So, we look back at the literature again. Again, out of Rush, Stanford and Houston reviewed 15 studies with a greater than two-year follow-up on 1,338 patients, anterior head migration was present in almost 12%, revision rate was around 3% +/- 13%. So, the subscapularis, as Leesa mentioned, can be taken down either by tenotomy, subscapularis peel or osteotomy. Certainly with osteotomy, you’re going to have to do a biceps tenodesis.
Again, out of Rush, they looked at the biomechanical similarities among subscapularis repair techniques. They mechanically tested the 3 accepted subscapularis repairs and found there is no difference biomechanically between them. It was not stated in this report whether they took out the long head of the biceps, but there was no biceps long head tendon in any of their figures.
Could the long head of the biceps make a difference in stability and the strength of the repair of the subscapularis? How about the interval closure ? Why do we do it? We do it in posterior instability, at least it’s been thought that it helped with posterior instability by reducing the anterior volume of the shoulder joint. However, this may put more pressure on the anterior subscapularis repair area when you close this interval.
So how about the study out of the Mayo Clinic—Scott Steinmann looked at the healing rate after subscapularis tenotomy by using ultrasound. Fifteen patients were evaluated at 6 months after total shoulder arthroplasty. All had biceps tenodesis performed. Seven out of 15 had complete subscapularis tears. No change on radiograph. All were worse when he looked at them clinically.
What do we know for sure? We know there are no prospective, randomized clinical trials regarding the long head of the biceps after total shoulder arthroplasty to answer this debate question. Does removing the long head tendon cause instability? I don’t know…and we don’t know. There are a lot of subscapularis sparing total shoulder arthroplasties being done now so maybe they can answer this question. But currently it’s an unanswerable question.
Moderator Thornhill: Leesa, let me start. If you use tendinopathy in an osteoarthritic situation, whether it’s a hip or whether it’s a knee, or whatever it is, there are tendinopathic changes. You don’t expect it to be normal, do you?
Dr. Galatz: No, we don’t expect it to be normal. But I think it is accepted generally that the long head of the biceps is not necessary…its presence doesn’t improve afterwards, and we know that if it becomes scarred down in the interval or in the groove, it can restrict range of motion. So, in this case, you’re not removing something necessarily just because it is tendinopathic, but also because you don’t need it for stability after a total shoulder and the scarring process could inhibit range of motion. You’re not hurting anything by doing it and you’re taking away the possibility of it being a restriction of motion and a pain generator.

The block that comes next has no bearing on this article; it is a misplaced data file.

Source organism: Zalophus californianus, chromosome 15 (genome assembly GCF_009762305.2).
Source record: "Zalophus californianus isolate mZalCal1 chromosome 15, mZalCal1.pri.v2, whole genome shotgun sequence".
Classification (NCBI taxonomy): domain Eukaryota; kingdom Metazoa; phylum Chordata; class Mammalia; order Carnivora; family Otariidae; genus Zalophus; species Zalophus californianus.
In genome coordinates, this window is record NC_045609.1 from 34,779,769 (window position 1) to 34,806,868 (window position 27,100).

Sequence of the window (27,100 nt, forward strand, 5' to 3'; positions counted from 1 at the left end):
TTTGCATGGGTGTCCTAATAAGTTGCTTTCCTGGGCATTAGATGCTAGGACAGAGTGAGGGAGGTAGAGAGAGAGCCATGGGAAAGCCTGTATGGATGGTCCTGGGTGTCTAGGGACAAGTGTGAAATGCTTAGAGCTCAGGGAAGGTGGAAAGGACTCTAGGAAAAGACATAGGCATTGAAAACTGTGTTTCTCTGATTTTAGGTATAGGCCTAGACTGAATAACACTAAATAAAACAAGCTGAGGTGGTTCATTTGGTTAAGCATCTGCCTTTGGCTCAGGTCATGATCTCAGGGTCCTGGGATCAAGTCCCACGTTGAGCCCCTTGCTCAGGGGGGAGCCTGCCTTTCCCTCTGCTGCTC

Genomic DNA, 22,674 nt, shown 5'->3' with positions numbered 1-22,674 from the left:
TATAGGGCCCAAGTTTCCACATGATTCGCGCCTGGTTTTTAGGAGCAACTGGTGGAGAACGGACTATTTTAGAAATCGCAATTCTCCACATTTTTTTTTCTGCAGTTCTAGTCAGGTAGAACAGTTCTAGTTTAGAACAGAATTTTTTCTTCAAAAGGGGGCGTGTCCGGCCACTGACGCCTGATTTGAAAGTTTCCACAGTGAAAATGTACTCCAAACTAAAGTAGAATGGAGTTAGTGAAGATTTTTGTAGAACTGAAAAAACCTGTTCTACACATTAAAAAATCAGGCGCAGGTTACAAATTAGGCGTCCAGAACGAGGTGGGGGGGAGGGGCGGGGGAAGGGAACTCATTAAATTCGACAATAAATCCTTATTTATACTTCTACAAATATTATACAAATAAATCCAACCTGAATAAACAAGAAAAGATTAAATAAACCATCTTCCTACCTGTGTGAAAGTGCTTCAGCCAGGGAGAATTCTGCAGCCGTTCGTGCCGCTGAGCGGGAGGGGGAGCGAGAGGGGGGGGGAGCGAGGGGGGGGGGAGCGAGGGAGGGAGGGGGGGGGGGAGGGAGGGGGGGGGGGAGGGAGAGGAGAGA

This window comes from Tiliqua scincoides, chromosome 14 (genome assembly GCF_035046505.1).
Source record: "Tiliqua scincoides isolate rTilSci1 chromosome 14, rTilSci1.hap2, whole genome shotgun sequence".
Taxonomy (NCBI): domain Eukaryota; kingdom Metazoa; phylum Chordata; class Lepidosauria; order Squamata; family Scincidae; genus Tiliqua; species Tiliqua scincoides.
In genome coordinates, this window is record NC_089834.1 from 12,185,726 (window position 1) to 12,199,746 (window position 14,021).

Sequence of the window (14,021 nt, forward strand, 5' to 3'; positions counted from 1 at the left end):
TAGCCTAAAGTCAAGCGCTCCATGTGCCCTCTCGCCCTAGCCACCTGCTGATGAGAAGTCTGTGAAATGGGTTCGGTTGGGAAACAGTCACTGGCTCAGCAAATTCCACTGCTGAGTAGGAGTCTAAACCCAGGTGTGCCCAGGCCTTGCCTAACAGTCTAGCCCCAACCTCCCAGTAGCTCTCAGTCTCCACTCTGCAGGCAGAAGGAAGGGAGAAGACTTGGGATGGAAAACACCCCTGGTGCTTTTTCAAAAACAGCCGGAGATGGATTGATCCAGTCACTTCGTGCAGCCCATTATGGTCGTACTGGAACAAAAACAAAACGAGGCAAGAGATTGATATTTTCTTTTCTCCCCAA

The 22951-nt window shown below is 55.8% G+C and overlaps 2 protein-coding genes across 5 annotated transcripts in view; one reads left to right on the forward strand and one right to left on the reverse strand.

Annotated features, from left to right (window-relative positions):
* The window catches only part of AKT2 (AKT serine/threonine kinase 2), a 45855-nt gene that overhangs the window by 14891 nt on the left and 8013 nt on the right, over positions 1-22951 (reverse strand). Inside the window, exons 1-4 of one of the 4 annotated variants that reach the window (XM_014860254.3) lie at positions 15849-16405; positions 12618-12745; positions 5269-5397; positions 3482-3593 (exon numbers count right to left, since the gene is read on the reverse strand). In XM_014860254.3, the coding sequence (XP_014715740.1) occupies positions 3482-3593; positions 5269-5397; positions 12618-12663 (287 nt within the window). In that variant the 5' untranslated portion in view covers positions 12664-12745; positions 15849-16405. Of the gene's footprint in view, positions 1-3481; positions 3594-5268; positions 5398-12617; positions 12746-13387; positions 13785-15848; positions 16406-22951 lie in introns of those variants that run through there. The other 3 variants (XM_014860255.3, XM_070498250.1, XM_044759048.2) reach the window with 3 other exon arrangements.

Moderator Thornhill: Okay, so Lynn, is the reason you take the biceps tendon to improve your exposure to allow you to do your subscapularis tenotomy, to close the interval, or is there some other reason because of the tendon alone?
Dr. Crosby: I’ve never done a total shoulder that I didn’t take the biceps. I don’t know what would happen if I didn’t, and if I did a tenotomy I think I’d have a better chance in a normal tendon…long head tendon…I think you could probably leave it. Doing a subscapularis peel or osteotomy, you almost have to take it. It’s in your way.
Moderator Thornhill: Leesa, same question. Do you take the biceps tendon to facilitate exposure? Your subscapularis tenotomy?
Dr. Galatz: Yes, I think it does help. I think it helps with your glenoid exposure. It releases a tether from hindering posterior exposure during glenoid; and anterior exposure and there is stretch on the tendon when you dislocate that anteriorly.
Moderator Thornhill: Help me out a little bit, this may be my problem. Most of the shoulders I’ve done over the years have been on rheumatoids. They’re sort of a different animal. I must admit that it may be a HIPAA violation, but I have a total shoulder and I had a tenotomy, but I wasn’t doing the surgery. In a rheumatoid, I think it’s easier to divide the subscapularis tendon than to take off the tubercle because of the fact it’s osteopenic, it’s osteoporotic, it doesn’t heal terribly well. And the tendon-to-tendon healing is better. And I’ve not ever had to revise a rheumatoid because of a late rupture of the subscapularis. Is part of my problem the fact that I do mostly rheumatoids?
Dr. Galatz: Those are not normal tendons and perhaps they don’t scar like somebody with osteoarthritis. I don’t know. I just think that when you think about it anatomically the course of the biceps and where it lays in the surgery that you’re doing, you’re leaving it susceptible to scarring. It’s not going to glide normally, especially if you do a tuberosity osteotomy, which is something that’s gaining favor.
Moderator Thornhill: If you do a total knee and you don’t resurface the patella and somebody complains of anterior knee pain, or somebody does a uni and they complain of some pain, you have another operation you can do. You can do a total or you can resurface the patella. If you leave the biceps tendon and they have some pain, is sometimes just taking the long head of the biceps the solution because it’s there? How do you know that’s the cause of the pain?
Dr. Crosby: Well, you don’t, but physical exam certainly can help you. Arthroscopy can also be a powerful tool. You can look inside the joint. You can make sure the glenoid is not loose. You can exam the biceps if it was left behind, like the Dineses (NOTE: Dines is the last name that needs to be plural to capture father and son) reported, and you can release it. You can do a tenotomy or you can release it and then do a tenodesis later if it is a problem. Those two articles I think are what forced most of us to go ahead and do a tenotomy or tenodesis at the time of total shoulder and those were both retrospective type reports.
Moderator Thornhill: Great discussion both of you.